Ebola, the mysterious virus responsible for periodic deadly outbreaks of hemorrhagic fever in Africa, may have an Achilles' heel, scientists at Scripps Research Institute in La Jolla reported Thursday.
Writing in the journal Nature, researchers revealed the shape of a protein that the virus uses to enter healthy cells, providing a possible target for drugs. Scientists also discovered some parts of the virus are similar in structure to parts of the HIV and Epstein-Barr virus, suggesting Ebola may help scientists understand why some diseases manage to avoid the body's defenses.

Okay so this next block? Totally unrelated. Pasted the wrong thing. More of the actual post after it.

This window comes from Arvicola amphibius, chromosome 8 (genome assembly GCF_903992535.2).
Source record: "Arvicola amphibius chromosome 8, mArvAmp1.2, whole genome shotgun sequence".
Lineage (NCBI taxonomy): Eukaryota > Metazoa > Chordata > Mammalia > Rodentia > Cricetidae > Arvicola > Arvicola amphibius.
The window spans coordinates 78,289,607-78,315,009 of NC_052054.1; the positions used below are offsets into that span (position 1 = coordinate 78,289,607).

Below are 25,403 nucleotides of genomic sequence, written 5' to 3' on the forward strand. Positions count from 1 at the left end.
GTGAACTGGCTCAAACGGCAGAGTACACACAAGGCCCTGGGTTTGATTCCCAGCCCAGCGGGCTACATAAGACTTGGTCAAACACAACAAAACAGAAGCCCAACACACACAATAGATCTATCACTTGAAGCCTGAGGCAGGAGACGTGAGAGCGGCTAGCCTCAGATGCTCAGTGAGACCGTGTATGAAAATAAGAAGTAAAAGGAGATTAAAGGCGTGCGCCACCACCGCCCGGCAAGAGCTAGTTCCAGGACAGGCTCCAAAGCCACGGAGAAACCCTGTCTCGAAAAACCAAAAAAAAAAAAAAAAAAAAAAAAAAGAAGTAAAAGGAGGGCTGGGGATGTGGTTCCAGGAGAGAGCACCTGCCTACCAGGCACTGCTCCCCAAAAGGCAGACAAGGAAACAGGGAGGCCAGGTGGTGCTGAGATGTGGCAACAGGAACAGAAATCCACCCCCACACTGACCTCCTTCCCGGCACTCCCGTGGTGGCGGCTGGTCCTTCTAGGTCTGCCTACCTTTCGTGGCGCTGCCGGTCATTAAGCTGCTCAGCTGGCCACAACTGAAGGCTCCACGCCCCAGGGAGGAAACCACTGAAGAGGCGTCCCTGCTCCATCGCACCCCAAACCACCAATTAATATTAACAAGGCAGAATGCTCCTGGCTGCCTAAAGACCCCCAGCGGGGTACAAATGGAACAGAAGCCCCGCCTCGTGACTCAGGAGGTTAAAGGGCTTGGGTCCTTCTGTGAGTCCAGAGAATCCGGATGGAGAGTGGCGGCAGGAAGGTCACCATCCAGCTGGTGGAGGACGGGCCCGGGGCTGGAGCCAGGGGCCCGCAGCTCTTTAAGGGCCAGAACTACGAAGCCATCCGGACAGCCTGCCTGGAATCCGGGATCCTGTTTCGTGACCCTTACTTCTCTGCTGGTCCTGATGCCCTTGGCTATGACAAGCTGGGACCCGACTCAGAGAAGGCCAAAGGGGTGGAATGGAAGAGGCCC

More than 1,850 human cases, including 1,200 deaths, have been recorded since Ebola was first identified more than three decades ago in Sudan and the Democratic Republic of Congo, formerly known as Zaire. The virus causes high fever, diarrhea and vomiting and often leads to severe internal bleeding.